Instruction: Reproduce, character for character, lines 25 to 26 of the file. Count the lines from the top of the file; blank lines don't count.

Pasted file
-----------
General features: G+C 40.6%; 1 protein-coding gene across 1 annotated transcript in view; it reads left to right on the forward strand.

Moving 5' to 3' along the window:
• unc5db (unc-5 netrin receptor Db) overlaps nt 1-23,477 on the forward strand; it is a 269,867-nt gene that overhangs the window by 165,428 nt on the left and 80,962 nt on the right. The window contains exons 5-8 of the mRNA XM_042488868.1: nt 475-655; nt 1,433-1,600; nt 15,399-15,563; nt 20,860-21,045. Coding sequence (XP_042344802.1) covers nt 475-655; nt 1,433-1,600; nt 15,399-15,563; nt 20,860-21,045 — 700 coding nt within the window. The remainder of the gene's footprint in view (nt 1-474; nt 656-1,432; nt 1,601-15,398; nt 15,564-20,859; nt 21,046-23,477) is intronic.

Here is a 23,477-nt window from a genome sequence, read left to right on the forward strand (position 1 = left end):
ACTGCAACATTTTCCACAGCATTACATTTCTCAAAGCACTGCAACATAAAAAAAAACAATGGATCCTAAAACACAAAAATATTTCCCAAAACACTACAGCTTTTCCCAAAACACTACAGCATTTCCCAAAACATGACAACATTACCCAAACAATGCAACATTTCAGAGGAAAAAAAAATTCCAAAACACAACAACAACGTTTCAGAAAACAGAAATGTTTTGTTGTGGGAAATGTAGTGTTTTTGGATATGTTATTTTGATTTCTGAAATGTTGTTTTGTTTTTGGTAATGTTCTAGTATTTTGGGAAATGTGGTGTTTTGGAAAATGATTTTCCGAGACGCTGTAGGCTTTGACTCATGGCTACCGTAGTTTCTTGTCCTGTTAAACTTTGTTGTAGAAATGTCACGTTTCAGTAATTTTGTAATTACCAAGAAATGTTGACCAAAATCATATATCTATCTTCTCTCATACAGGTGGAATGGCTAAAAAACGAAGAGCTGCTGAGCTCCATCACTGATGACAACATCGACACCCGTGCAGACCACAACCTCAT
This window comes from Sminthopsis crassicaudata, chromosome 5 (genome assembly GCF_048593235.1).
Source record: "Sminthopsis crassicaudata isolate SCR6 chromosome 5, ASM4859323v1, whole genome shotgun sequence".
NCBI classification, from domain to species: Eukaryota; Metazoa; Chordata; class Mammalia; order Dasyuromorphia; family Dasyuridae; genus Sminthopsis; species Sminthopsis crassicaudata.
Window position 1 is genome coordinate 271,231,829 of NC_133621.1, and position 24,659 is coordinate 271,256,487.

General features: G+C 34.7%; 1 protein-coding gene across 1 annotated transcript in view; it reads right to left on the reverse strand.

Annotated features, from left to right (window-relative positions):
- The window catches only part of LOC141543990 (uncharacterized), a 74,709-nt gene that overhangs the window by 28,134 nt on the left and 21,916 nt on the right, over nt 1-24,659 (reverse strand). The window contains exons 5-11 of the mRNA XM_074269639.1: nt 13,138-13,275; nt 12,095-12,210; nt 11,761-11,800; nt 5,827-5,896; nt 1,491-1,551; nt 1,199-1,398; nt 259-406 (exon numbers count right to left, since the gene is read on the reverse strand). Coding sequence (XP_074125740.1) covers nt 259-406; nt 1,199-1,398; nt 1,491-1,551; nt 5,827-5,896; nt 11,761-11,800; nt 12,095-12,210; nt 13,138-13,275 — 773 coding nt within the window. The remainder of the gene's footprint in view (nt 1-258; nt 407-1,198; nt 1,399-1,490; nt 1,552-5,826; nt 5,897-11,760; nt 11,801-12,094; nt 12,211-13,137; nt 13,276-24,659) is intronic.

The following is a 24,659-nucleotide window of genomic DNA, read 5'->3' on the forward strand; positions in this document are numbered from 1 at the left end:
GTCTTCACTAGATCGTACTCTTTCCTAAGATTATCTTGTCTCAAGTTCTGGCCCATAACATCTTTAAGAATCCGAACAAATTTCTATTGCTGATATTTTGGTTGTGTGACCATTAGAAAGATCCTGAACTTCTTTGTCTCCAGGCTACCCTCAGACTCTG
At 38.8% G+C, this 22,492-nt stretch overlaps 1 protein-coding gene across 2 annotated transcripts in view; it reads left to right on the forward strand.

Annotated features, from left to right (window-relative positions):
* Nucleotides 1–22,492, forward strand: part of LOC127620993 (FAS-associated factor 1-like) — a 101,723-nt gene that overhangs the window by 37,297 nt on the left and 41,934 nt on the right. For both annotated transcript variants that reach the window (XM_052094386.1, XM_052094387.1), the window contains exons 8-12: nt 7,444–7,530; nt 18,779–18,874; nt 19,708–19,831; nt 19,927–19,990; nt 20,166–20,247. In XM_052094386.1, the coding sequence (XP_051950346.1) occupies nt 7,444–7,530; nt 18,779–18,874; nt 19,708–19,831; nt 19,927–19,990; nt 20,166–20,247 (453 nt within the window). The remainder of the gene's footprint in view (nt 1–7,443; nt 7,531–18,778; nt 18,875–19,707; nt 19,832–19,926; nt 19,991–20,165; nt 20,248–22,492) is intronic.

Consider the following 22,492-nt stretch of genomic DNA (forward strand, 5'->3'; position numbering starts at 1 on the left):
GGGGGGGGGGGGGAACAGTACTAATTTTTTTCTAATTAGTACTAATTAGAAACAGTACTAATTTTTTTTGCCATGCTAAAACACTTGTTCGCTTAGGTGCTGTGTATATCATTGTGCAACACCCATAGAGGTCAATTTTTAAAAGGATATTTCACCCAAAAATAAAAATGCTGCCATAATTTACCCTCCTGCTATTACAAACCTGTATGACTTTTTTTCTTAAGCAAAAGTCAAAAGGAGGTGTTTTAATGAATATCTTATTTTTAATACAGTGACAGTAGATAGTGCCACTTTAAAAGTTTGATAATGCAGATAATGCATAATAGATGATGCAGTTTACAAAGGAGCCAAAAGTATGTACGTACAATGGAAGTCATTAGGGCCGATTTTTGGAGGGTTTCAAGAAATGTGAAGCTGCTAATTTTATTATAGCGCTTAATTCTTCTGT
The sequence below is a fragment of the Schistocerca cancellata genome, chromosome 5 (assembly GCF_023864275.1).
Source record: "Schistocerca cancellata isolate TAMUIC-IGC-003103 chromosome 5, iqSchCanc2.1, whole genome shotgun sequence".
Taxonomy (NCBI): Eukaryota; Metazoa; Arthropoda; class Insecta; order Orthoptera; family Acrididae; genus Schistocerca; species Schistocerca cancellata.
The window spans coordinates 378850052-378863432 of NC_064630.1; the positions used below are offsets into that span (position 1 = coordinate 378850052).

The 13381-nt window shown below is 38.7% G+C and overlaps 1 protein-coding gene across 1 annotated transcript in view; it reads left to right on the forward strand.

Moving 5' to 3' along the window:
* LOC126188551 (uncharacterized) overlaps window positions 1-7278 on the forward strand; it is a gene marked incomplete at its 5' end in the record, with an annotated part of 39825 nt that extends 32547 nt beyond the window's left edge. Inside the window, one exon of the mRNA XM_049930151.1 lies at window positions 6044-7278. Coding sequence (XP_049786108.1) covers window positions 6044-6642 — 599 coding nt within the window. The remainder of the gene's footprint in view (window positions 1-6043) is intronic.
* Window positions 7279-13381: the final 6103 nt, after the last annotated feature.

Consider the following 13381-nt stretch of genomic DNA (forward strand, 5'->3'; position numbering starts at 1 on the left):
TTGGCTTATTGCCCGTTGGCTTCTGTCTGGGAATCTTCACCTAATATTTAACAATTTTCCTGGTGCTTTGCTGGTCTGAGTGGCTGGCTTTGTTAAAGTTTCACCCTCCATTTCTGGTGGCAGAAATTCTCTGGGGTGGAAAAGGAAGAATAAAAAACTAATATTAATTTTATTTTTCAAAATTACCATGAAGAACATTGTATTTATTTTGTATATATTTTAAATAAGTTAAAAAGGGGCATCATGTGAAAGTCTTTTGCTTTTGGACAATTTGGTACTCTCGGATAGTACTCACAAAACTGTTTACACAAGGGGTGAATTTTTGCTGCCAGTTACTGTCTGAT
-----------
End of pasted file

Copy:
Moving 5' to 3' along the window:
* LOC126188551 (uncharacterized) overlaps window positions 1-7278 on the forward strand; it is a gene marked incomplete at its 5' end in the record, with an annotated part of 39825 nt that extends 32547 nt beyond the window's left edge. Inside the window, one exon of the mRNA XM_049930151.1 lies at window positions 6044-7278. Coding sequence (XP_049786108.1) covers window positions 6044-6642 — 599 coding nt within the window. The remainder of the gene's footprint in view (window positions 1-6043) is intronic.